HOW BOATING LAWS CAN AFFECT YOUR WRONGFUL DEATH LAWSUIT
Jun 25, 2015 - Wrongful Death
Getting out on the water is a popular pastime throughout Pennsylvania. There’s just something enjoyable about being outdoors and near the water on a sunny day. This is true regardless of whether you like to fish, dive, jet-ski, wakeboard or participate in any other water-related activities.
Unfortunately, some of the people who share the waterways throughout the Commonwealth do not exercise reasonable care with regard to boating safety and how their vehicles might affect others. The following are some of the more important regulations regarding boating safety in Pennsylvania:
— It’s illegal to operate a watercraft beyond the rate of speed that unnecessarily endangers the life or property of other people. Operating a watercraft negligently or with reckless disregard for others is unlawful.
— All boats must observe no-wake zones and reduce their speed whenever they come within 100 feet of swimmers or downed water skiers. These restrictions also apply to individuals waiting in the water. A slow no-wake speed is generally defined as the absolute slowest that a boat can go without creating a sizable wake while still maintaining maneuverability.
There are a few things you should know if you have lost a loved one due to a careless or negligent boat accident. Pennsylvania’s wrongful death statutes allows for the spouse, children or parents of a person killed by a negligent or wrongful act to sue all responsible parties.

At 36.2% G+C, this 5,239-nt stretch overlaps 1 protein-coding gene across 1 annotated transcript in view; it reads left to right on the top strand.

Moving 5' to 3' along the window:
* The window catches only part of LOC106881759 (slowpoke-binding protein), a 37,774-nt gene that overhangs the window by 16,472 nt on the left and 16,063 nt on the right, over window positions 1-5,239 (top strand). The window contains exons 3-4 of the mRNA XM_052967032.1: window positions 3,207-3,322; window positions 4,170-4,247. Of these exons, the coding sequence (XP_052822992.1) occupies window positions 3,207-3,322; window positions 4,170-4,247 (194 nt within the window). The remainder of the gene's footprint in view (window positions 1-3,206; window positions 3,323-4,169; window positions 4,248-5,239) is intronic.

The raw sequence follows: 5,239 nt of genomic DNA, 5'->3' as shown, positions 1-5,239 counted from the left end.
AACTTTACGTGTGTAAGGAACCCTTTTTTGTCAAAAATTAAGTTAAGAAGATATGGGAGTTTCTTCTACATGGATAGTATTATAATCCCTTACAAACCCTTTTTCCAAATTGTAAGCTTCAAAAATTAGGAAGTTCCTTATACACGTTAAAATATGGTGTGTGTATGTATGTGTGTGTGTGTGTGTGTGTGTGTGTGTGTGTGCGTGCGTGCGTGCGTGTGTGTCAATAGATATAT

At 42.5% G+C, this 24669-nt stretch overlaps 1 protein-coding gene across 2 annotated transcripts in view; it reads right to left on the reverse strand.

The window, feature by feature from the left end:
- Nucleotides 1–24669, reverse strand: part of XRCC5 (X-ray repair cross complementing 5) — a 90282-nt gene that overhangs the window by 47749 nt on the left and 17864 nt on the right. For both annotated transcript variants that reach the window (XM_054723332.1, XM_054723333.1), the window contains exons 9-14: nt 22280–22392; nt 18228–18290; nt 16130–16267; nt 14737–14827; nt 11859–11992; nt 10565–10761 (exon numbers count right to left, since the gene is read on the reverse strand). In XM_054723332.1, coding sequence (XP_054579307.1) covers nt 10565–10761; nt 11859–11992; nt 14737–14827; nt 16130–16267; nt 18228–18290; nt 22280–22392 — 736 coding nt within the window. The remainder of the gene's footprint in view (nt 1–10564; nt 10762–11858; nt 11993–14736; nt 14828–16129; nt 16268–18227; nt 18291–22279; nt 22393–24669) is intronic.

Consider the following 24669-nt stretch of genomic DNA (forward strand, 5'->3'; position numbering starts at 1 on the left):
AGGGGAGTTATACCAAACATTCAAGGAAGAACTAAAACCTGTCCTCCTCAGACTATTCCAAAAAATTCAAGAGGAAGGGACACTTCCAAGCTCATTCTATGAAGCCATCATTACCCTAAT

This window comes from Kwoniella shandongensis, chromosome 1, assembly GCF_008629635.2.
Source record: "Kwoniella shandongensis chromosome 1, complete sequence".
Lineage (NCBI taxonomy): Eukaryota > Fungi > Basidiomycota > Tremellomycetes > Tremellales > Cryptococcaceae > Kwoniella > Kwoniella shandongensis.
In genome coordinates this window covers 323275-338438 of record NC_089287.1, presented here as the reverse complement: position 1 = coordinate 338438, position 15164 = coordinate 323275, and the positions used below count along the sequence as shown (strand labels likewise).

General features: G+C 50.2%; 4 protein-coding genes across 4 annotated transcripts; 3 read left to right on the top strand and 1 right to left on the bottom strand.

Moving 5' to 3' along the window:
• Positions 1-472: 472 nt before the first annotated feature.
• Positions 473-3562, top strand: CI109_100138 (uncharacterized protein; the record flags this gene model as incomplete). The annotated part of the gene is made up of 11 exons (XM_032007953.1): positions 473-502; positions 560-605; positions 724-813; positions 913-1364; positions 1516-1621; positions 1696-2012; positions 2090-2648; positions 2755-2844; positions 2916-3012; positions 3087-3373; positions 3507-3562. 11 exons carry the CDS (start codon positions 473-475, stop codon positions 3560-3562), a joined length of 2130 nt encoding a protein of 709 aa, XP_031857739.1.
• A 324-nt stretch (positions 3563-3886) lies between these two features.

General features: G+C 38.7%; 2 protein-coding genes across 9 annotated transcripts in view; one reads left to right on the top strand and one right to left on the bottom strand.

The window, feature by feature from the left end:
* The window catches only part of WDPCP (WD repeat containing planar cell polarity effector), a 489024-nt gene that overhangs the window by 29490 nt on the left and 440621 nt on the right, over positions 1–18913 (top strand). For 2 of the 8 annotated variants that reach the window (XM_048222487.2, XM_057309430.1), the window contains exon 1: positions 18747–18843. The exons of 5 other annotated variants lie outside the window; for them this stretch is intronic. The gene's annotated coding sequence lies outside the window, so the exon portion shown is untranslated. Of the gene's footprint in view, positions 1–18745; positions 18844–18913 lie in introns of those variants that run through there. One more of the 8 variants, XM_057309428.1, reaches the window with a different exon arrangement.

Obtaining legal representation through the litigation process is vital to preserve your wrongful death claims. An attorney can help you identify every individual or business that may have contributed to the death of your loved one. Additionally, an attorney experienced in Pennsylvania’s wrongful death laws can help defend your loved one’s estate from challenges from creditors and other parties claiming to be beneficiaries of that estate.
Source: Pennsylvania Fish and Boat Commission, “Chapter 2- Legal requirements Boat Operation Requirements,” accessed June 25, 2015